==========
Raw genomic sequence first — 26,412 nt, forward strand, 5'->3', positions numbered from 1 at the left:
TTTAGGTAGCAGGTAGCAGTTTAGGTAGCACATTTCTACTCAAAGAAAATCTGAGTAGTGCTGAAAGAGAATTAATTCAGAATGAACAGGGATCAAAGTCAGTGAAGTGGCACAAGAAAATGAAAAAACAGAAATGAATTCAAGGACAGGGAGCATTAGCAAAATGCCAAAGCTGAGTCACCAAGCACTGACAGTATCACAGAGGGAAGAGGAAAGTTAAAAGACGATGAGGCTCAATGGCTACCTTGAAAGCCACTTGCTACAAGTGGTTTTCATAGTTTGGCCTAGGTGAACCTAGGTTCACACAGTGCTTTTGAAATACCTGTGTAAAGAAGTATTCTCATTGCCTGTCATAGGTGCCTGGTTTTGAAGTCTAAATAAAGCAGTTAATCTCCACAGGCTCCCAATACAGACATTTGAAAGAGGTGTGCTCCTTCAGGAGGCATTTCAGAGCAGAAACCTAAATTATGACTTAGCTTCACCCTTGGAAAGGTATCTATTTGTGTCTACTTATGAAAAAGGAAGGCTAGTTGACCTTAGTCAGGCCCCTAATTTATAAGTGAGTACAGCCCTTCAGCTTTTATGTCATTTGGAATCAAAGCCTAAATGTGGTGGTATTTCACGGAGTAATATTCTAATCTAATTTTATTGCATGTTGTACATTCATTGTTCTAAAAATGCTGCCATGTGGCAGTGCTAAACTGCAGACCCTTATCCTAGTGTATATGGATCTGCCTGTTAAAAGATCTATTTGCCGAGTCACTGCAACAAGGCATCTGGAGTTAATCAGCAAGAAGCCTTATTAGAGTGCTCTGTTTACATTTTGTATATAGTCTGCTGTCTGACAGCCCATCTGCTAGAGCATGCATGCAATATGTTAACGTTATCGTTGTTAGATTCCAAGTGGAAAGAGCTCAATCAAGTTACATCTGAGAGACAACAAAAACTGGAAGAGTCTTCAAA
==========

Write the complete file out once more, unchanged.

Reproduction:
Raw genomic sequence first — 26,412 nt, forward strand, 5'->3', positions numbered from 1 at the left:
TTTAGGTAGCAGGTAGCAGTTTAGGTAGCACATTTCTACTCAAAGAAAATCTGAGTAGTGCTGAAAGAGAATTAATTCAGAATGAACAGGGATCAAAGTCAGTGAAGTGGCACAAGAAAATGAAAAAACAGAAATGAATTCAAGGACAGGGAGCATTAGCAAAATGCCAAAGCTGAGTCACCAAGCACTGACAGTATCACAGAGGGAAGAGGAAAGTTAAAAGACGATGAGGCTCAATGGCTACCTTGAAAGCCACTTGCTACAAGTGGTTTTCATAGTTTGGCCTAGGTGAACCTAGGTTCACACAGTGCTTTTGAAATACCTGTGTAAAGAAGTATTCTCATTGCCTGTCATAGGTGCCTGGTTTTGAAGTCTAAATAAAGCAGTTAATCTCCACAGGCTCCCAATACAGACATTTGAAAGAGGTGTGCTCCTTCAGGAGGCATTTCAGAGCAGAAACCTAAATTATGACTTAGCTTCACCCTTGGAAAGGTATCTATTTGTGTCTACTTATGAAAAAGGAAGGCTAGTTGACCTTAGTCAGGCCCCTAATTTATAAGTGAGTACAGCCCTTCAGCTTTTATGTCATTTGGAATCAAAGCCTAAATGTGGTGGTATTTCACGGAGTAATATTCTAATCTAATTTTATTGCATGTTGTACATTCATTGTTCTAAAAATGCTGCCATGTGGCAGTGCTAAACTGCAGACCCTTATCCTAGTGTATATGGATCTGCCTGTTAAAAGATCTATTTGCCGAGTCACTGCAACAAGGCATCTGGAGTTAATCAGCAAGAAGCCTTATTAGAGTGCTCTGTTTACATTTTGTATATAGTCTGCTGTCTGACAGCCCATCTGCTAGAGCATGCATGCAATATGTTAACGTTATCGTTGTTAGATTCCAAGTGGAAAGAGCTCAATCAAGTTACATCTGAGAGACAACAAAAACTGGAAGAGTCTTCAAA